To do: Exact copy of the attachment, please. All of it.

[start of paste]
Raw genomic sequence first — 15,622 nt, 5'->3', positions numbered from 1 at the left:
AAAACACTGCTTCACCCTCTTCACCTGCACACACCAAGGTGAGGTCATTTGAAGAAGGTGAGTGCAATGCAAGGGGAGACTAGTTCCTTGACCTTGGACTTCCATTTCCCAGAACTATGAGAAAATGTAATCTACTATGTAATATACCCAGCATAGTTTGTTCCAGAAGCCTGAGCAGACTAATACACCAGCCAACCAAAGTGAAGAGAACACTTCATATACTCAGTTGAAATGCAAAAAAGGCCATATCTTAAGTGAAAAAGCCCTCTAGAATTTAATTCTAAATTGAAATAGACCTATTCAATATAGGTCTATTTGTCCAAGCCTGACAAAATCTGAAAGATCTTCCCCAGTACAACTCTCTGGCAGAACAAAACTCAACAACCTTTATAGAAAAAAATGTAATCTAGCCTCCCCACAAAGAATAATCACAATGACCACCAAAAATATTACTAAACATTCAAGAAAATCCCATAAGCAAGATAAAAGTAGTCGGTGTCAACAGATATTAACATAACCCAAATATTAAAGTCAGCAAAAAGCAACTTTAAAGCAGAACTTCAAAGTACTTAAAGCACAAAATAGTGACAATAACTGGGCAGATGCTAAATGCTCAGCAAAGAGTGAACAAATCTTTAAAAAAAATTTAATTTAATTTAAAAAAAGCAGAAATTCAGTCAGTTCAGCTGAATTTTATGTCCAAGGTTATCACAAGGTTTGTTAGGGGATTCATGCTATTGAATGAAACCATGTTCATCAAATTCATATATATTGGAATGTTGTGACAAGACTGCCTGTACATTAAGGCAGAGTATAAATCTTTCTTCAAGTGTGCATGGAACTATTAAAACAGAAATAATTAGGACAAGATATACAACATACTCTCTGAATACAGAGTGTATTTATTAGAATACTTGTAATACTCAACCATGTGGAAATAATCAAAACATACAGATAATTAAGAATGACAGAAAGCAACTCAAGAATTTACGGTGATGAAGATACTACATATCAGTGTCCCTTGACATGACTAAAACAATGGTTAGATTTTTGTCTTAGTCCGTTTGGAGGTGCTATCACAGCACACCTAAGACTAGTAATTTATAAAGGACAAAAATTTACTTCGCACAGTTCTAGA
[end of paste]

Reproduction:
Raw genomic sequence first — 15,622 nt, 5'->3', positions numbered from 1 at the left:
AAAACACTGCTTCACCCTCTTCACCTGCACACACCAAGGTGAGGTCATTTGAAGAAGGTGAGTGCAATGCAAGGGGAGACTAGTTCCTTGACCTTGGACTTCCATTTCCCAGAACTATGAGAAAATGTAATCTACTATGTAATATACCCAGCATAGTTTGTTCCAGAAGCCTGAGCAGACTAATACACCAGCCAACCAAAGTGAAGAGAACACTTCATATACTCAGTTGAAATGCAAAAAAGGCCATATCTTAAGTGAAAAAGCCCTCTAGAATTTAATTCTAAATTGAAATAGACCTATTCAATATAGGTCTATTTGTCCAAGCCTGACAAAATCTGAAAGATCTTCCCCAGTACAACTCTCTGGCAGAACAAAACTCAACAACCTTTATAGAAAAAAATGTAATCTAGCCTCCCCACAAAGAATAATCACAATGACCACCAAAAATATTACTAAACATTCAAGAAAATCCCATAAGCAAGATAAAAGTAGTCGGTGTCAACAGATATTAACATAACCCAAATATTAAAGTCAGCAAAAAGCAACTTTAAAGCAGAACTTCAAAGTACTTAAAGCACAAAATAGTGACAATAACTGGGCAGATGCTAAATGCTCAGCAAAGAGTGAACAAATCTTTAAAAAAAATTTAATTTAATTTAAAAAAAGCAGAAATTCAGTCAGTTCAGCTGAATTTTATGTCCAAGGTTATCACAAGGTTTGTTAGGGGATTCATGCTATTGAATGAAACCATGTTCATCAAATTCATATATATTGGAATGTTGTGACAAGACTGCCTGTACATTAAGGCAGAGTATAAATCTTTCTTCAAGTGTGCATGGAACTATTAAAACAGAAATAATTAGGACAAGATATACAACATACTCTCTGAATACAGAGTGTATTTATTAGAATACTTGTAATACTCAACCATGTGGAAATAATCAAAACATACAGATAATTAAGAATGACAGAAAGCAACTCAAGAATTTACGGTGATGAAGATACTACATATCAGTGTCCCTTGACATGACTAAAACAATGGTTAGATTTTTGTCTTAGTCCGTTTGGAGGTGCTATCACAGCACACCTAAGACTAGTAATTTATAAAGGACAAAAATTTACTTCGCACAGTTCTAGA